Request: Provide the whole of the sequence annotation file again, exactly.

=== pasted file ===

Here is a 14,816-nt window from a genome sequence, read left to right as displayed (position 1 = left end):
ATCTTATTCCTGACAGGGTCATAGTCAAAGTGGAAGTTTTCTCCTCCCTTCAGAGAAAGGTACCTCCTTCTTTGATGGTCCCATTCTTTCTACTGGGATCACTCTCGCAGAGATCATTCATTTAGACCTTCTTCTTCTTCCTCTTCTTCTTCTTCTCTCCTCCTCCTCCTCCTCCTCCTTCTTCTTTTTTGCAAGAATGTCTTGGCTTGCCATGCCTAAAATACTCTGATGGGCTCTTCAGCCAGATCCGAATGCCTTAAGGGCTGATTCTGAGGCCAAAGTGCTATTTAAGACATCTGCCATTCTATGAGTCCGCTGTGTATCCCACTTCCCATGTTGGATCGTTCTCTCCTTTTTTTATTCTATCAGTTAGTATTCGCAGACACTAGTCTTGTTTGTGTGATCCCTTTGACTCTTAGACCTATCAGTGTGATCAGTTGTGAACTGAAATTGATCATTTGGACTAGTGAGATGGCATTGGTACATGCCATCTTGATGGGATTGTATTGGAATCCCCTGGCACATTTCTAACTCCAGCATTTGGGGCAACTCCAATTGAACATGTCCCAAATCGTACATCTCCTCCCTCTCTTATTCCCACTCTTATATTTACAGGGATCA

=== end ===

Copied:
Here is a 14,816-nt window from a genome sequence, read left to right as displayed (position 1 = left end):
ATCTTATTCCTGACAGGGTCATAGTCAAAGTGGAAGTTTTCTCCTCCCTTCAGAGAAAGGTACCTCCTTCTTTGATGGTCCCATTCTTTCTACTGGGATCACTCTCGCAGAGATCATTCATTTAGACCTTCTTCTTCTTCCTCTTCTTCTTCTTCTCTCCTCCTCCTCCTCCTCCTCCTTCTTCTTTTTTGCAAGAATGTCTTGGCTTGCCATGCCTAAAATACTCTGATGGGCTCTTCAGCCAGATCCGAATGCCTTAAGGGCTGATTCTGAGGCCAAAGTGCTATTTAAGACATCTGCCATTCTATGAGTCCGCTGTGTATCCCACTTCCCATGTTGGATCGTTCTCTCCTTTTTTTATTCTATCAGTTAGTATTCGCAGACACTAGTCTTGTTTGTGTGATCCCTTTGACTCTTAGACCTATCAGTGTGATCAGTTGTGAACTGAAATTGATCATTTGGACTAGTGAGATGGCATTGGTACATGCCATCTTGATGGGATTGTATTGGAATCCCCTGGCACATTTCTAACTCCAGCATTTGGGGCAACTCCAATTGAACATGTCCCAAATCGTACATCTCCTCCCTCTCTTATTCCCACTCTTATATTTACAGGGATCA